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the shoulder girdle, to the opercularis muscle, to the operculum, and finally to the inner ear. Action of the operculum and opercularis muscle may also protect the ear from damage during respiration and vocalization by shunting vibrations away from the inner ear. Vibrations of the operculum and the footplate are coupled, but how this coupling affects the hypothesized functions of the operculum is not well understood (Mason, 2007).
Frogs can also detect sounds using their lungs in a manner that is analogous to the use of the swim bladder in bony fishes (Popper and Hawkins, 2018). Narins et al. (1988) demonstrated that an area of the lateral body wall overlying the lungs of the Puerto Rican coqui frog Eleutherodactylus coqui vibrates in response to airborne sound. When sound waves hit this region, the resulting vibrations are funneled through the lungs and glottis to the mouth cavity, Eustachian tubes, and middle ear cavity to the oval window. Many earless species rely on the lung pathway to detect sounds (Mason, 2007).
Bone conduction is also an important transmission pathway. Gardiner’s Seychelles frog (Sechellophryne gardineri) is a small animal lacking a middle ear cavity and a columella. It has poorly developed lungs and an ossified operculum; still, it responds to sounds and it produces advertisement calls (Boistel et al., 2013). The mouth cavity of this frog resonates at around 5,700 Hz, a spectral peak in the male’s advertisement call. This resonance is transmitted to the inner ear through bone conduction (Boistel et al., 2013).
The Unique Frog Inner Ear
Unlike mammals (Puria, 2020), the inner ear of frogs does not include a cochlea. Instead, their inner ear contains three organs that respond to sound: the saccule, the amphibian papilla, and the basilar papilla (Figure 4). Each of these organs is located in a separate chamber within the otic capsule and is innervated by separate branches of the eighth cranial nerve (Simmons et al., 2007). The saccule is similar to the hearing organ in bony fishes (Popper and Hawkins, 2018), whereas the joint presence of an amphibian and a basilar papilla is unique to anurans. The relationship between response properties of eighth nerve fibers innervating the two papillae and the frequency composition of vocalizations motivated the proposal that the frog’s inner ear is specialized for detecting spectral peaks in the species advertisement call (Capranica and Moffat, 1983).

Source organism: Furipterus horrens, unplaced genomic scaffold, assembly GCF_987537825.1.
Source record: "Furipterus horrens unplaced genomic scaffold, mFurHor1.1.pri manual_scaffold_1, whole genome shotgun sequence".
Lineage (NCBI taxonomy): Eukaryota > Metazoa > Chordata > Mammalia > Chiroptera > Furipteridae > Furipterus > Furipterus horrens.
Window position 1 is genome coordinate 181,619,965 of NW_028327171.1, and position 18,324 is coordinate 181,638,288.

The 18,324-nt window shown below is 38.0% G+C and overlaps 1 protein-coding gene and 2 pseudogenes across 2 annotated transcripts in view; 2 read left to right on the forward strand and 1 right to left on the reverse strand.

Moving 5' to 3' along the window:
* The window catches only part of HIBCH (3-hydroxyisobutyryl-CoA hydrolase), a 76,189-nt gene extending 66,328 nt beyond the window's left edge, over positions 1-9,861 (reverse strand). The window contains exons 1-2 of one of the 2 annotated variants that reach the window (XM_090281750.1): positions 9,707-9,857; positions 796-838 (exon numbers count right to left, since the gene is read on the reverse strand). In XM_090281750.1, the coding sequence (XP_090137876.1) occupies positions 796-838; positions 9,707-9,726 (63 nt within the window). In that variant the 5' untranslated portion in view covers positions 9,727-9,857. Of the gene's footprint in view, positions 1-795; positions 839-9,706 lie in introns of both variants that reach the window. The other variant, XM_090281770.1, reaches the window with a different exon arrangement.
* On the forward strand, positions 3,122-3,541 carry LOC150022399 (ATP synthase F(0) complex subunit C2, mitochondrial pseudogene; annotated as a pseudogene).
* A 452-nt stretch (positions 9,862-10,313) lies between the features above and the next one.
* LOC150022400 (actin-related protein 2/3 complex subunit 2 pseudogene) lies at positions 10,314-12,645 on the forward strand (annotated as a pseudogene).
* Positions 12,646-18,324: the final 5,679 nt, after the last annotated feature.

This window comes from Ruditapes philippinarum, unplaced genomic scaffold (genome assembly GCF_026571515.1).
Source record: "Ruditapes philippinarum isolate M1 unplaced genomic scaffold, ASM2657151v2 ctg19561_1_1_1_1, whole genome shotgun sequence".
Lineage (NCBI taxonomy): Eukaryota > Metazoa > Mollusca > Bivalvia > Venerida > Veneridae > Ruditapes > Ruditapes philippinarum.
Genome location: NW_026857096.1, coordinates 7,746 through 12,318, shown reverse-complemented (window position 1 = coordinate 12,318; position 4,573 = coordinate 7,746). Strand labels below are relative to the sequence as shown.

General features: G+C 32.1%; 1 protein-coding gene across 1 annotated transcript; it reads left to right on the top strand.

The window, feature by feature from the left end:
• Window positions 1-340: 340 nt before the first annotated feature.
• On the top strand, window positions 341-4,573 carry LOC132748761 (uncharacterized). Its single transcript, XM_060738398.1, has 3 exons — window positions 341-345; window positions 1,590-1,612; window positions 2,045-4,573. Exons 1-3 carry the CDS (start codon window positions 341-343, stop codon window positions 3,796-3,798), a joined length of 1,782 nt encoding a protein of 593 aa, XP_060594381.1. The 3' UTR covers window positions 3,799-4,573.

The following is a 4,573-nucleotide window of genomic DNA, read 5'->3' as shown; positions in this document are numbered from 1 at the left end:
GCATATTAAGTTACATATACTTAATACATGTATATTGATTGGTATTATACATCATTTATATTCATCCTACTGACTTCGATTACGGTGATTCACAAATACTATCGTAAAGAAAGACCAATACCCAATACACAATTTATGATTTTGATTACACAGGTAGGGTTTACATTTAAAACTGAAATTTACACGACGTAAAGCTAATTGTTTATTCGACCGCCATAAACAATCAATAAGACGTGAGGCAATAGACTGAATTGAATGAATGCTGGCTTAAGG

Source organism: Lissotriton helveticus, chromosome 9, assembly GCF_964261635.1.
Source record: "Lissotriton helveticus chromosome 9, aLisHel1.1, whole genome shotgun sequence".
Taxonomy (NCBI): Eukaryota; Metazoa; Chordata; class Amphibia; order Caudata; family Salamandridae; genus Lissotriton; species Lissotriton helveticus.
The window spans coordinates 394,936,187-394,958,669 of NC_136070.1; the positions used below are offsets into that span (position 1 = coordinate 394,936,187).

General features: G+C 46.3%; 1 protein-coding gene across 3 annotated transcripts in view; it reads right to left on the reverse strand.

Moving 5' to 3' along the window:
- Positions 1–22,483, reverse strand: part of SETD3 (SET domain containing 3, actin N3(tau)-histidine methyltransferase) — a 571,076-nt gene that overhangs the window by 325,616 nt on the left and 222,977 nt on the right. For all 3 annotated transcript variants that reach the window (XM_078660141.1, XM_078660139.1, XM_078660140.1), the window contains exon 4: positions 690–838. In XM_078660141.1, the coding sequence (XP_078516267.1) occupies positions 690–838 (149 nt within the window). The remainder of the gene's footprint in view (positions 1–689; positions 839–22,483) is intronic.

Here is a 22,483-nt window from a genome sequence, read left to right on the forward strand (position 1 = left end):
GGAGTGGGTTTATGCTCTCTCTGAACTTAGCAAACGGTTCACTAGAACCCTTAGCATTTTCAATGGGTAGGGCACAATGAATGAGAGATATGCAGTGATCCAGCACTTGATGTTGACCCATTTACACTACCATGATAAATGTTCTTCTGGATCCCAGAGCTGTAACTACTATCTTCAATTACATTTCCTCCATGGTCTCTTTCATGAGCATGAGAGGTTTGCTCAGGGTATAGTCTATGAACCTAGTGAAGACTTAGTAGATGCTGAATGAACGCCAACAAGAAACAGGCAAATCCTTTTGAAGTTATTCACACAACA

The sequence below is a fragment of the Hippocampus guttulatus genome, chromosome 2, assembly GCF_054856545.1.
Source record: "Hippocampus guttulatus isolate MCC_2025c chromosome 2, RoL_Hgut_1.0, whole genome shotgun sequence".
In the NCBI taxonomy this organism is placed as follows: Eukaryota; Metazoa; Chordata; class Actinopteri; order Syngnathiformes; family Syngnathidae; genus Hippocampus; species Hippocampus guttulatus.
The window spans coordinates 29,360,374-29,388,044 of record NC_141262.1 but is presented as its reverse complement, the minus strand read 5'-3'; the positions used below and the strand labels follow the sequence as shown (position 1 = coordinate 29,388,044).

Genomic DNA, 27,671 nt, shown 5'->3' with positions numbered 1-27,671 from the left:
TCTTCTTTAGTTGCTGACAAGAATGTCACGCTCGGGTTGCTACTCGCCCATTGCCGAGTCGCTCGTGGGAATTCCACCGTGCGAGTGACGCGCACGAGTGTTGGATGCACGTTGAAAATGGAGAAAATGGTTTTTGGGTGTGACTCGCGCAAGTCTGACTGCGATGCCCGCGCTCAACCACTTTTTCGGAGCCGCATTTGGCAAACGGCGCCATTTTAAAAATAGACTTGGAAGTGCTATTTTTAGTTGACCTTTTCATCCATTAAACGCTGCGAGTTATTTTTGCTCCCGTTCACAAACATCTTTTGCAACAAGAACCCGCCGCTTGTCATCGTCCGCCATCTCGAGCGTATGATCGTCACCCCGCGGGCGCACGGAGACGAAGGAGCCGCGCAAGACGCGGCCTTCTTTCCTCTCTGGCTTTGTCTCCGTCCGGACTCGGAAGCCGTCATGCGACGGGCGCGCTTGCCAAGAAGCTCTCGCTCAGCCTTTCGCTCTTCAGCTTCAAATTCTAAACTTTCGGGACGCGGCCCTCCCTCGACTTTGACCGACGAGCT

The saccule detects low-frequency sounds and vibrations. Its location in the otic capsule is shown in Figure 1C. Sensory hair cells in the saccule are arranged along a flat, kidney-shaped area (Figure 4A) covered by otoconia, a gelatinous mass packed with calcium carbonate crystals. This mass is key to the operation of the saccule as an inertial accelerometer, restricting saccular sensitivity to low frequencies (20-300 Hz). In the white-lipped frog (Leptodactylus albilabris), some eighth nerve fibers innervating the saccule respond to accelerations as low as 0.001 cm/s2 (displacements of 10 Å; Narins and Lewis, 1984). Thus, the saccule is extremely sensitive to seismic cues, which might signal predators or prey.
 Figure 4. Fluorescent microscopy images of the three auditory organs in the inner ear of bullfrog tadpoles. Inner ear organs were stained with a marker for sensory hair cells that fluoresce bright red. Images show tadpole organs, but shapes and relative sizes are similar to those in adults. A: kidney-shaped saccule; B: amphibian papilla, showing the long tail (left arrow), with the shorter club region on the right (right arrow); C: cup-shaped basilar papilla; arrow points to hair cells. All scale bars, 100 μm. Images used with permission, copyright © 2020 A. M. Simmons, all rights reserved.
 70 Acoustics Today • Winter 2020

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